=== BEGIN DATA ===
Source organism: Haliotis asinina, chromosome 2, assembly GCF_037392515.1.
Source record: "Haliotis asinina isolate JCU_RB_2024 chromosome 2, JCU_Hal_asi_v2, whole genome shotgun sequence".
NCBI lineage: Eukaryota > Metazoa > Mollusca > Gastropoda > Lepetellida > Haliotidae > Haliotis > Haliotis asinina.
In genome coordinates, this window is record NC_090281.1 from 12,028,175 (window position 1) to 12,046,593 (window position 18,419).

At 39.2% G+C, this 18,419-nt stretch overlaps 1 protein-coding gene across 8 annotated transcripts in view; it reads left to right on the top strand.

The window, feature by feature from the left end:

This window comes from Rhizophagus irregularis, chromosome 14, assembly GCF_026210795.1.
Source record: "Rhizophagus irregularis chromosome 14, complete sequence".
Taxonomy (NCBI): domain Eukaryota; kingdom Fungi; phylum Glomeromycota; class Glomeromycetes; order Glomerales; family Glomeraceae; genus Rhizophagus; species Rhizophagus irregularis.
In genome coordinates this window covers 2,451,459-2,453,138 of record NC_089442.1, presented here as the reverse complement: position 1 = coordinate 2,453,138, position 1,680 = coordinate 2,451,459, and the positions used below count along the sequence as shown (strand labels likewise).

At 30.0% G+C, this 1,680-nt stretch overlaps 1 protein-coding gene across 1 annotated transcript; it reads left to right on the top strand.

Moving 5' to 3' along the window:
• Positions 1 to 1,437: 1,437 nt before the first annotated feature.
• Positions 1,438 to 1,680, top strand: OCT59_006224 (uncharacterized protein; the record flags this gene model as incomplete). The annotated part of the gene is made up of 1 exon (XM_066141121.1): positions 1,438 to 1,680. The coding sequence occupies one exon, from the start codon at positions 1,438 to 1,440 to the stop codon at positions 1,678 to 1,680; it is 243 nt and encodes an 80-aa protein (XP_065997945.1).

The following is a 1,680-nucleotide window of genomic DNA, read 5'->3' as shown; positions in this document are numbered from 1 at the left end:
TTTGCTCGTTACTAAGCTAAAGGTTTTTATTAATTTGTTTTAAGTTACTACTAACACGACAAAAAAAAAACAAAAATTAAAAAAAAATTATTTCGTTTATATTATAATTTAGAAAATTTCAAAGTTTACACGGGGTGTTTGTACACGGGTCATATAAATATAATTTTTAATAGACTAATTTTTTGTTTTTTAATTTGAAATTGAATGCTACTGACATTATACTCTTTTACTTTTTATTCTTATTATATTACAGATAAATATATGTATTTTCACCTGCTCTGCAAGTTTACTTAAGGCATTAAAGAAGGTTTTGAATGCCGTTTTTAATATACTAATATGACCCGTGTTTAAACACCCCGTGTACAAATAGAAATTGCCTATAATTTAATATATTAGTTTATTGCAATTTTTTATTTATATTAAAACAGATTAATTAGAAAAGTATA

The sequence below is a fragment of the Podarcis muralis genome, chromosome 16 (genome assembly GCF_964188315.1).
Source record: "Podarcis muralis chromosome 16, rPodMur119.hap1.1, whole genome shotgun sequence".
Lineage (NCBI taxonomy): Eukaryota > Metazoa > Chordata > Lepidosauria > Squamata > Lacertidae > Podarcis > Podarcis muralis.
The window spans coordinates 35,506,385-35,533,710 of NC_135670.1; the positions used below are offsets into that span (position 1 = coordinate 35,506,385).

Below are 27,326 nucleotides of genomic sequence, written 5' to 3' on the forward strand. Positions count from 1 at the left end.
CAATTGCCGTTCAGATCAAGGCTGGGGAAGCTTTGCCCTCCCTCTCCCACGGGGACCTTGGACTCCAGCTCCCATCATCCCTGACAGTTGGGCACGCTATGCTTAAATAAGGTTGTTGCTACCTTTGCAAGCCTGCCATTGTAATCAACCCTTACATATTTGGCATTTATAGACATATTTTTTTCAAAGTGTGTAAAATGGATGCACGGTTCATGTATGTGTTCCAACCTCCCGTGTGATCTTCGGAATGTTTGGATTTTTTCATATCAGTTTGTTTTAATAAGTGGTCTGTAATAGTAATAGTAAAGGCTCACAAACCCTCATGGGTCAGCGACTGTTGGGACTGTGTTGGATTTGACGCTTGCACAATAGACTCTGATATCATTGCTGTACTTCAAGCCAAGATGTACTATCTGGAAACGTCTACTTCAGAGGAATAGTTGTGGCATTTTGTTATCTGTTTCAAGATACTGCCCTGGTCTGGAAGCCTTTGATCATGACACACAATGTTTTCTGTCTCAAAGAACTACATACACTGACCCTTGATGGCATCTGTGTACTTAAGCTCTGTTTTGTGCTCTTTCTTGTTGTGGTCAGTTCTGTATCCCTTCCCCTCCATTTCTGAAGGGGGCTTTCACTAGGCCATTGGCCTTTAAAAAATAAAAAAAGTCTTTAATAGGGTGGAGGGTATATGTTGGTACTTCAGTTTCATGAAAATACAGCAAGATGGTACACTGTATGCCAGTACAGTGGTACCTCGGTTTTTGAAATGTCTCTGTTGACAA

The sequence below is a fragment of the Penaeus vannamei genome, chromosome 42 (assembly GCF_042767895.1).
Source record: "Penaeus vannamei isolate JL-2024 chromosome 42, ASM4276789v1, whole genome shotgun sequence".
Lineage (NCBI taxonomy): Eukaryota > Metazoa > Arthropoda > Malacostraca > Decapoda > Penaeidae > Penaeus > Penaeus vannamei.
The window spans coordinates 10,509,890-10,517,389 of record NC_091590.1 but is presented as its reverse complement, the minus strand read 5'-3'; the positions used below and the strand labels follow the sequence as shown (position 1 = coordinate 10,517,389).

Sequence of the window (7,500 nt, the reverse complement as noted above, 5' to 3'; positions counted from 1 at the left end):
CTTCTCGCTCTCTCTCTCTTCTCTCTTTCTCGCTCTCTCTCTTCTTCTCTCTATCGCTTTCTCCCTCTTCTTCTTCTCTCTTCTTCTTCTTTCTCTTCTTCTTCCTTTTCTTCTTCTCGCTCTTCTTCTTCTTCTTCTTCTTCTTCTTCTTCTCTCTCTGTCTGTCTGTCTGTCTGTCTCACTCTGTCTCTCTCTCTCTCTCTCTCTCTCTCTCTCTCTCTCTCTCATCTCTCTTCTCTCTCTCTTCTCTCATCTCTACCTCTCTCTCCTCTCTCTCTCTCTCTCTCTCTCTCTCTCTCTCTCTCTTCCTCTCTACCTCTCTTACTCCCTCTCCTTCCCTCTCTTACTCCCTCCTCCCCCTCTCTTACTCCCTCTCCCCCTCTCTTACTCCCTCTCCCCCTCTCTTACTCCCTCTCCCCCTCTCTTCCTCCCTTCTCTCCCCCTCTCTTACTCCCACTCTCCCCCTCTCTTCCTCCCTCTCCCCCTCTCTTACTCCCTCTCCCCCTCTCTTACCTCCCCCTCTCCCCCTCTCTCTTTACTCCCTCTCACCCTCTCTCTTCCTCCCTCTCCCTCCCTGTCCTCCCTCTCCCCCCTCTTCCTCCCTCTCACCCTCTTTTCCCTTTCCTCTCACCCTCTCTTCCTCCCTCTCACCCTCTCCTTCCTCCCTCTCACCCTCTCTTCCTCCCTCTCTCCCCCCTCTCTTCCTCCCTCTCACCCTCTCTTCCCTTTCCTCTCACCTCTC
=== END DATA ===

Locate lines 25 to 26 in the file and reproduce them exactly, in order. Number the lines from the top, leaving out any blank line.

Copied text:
Lineage (NCBI taxonomy): Eukaryota > Metazoa > Arthropoda > Malacostraca > Decapoda > Penaeidae > Penaeus > Penaeus vannamei.
The window spans coordinates 10,509,890-10,517,389 of record NC_091590.1 but is presented as its reverse complement, the minus strand read 5'-3'; the positions used below and the strand labels follow the sequence as shown (position 1 = coordinate 10,517,389).